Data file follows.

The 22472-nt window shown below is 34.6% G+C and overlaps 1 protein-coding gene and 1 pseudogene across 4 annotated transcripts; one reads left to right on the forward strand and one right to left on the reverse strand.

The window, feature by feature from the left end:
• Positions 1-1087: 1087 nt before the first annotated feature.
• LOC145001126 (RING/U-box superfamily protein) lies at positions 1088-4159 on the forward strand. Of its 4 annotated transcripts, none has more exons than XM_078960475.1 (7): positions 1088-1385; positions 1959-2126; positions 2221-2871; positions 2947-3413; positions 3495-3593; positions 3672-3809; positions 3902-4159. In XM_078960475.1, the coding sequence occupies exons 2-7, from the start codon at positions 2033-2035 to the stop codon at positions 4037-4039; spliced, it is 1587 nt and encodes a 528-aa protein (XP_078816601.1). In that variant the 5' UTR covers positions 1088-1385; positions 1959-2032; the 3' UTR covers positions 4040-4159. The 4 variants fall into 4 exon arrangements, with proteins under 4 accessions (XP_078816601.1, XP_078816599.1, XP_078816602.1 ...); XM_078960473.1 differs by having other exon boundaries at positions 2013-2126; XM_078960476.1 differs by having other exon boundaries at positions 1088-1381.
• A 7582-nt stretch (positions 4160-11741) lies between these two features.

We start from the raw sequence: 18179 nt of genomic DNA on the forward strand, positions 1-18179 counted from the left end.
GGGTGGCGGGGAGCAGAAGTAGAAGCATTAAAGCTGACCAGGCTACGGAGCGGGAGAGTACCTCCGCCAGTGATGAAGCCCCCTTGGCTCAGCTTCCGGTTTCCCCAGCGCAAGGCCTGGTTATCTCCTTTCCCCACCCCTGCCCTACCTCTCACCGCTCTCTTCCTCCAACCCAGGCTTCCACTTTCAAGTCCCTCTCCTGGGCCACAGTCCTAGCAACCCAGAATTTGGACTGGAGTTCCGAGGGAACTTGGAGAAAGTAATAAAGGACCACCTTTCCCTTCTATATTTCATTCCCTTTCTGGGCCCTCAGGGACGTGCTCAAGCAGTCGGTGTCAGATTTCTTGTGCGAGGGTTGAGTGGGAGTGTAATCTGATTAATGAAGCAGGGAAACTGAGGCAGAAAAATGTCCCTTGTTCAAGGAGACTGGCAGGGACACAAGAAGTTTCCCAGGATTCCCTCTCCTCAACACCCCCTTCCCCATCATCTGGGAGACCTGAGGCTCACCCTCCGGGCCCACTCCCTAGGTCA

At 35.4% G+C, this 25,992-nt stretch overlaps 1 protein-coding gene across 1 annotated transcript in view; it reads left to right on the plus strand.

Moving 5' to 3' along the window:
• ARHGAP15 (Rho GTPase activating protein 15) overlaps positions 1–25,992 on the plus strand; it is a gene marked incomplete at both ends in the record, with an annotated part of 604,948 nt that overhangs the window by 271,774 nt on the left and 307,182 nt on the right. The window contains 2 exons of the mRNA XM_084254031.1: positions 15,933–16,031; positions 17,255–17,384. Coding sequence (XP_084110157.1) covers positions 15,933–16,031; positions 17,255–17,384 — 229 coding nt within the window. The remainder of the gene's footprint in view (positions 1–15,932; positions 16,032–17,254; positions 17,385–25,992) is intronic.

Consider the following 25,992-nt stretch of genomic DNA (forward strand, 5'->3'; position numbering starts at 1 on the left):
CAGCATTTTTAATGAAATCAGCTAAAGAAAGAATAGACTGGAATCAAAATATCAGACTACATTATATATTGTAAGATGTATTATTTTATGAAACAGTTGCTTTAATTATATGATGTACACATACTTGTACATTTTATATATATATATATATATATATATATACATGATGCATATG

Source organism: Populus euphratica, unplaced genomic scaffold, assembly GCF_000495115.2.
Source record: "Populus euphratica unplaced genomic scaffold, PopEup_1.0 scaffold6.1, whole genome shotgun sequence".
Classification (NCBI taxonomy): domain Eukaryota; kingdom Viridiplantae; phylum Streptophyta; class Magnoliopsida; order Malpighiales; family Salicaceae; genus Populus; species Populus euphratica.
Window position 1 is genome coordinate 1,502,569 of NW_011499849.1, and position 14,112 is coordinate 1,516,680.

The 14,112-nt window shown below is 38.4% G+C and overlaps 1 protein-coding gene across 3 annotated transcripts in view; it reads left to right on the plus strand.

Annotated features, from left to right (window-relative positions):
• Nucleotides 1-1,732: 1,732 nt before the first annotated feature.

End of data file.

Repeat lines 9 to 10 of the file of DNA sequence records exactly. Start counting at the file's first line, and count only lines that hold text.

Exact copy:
Moving 5' to 3' along the window:
• ARHGAP15 (Rho GTPase activating protein 15) overlaps positions 1–25,992 on the plus strand; it is a gene marked incomplete at both ends in the record, with an annotated part of 604,948 nt that overhangs the window by 271,774 nt on the left and 307,182 nt on the right. The window contains 2 exons of the mRNA XM_084254031.1: positions 15,933–16,031; positions 17,255–17,384. Coding sequence (XP_084110157.1) covers positions 15,933–16,031; positions 17,255–17,384 — 229 coding nt within the window. The remainder of the gene's footprint in view (positions 1–15,932; positions 16,032–17,254; positions 17,385–25,992) is intronic.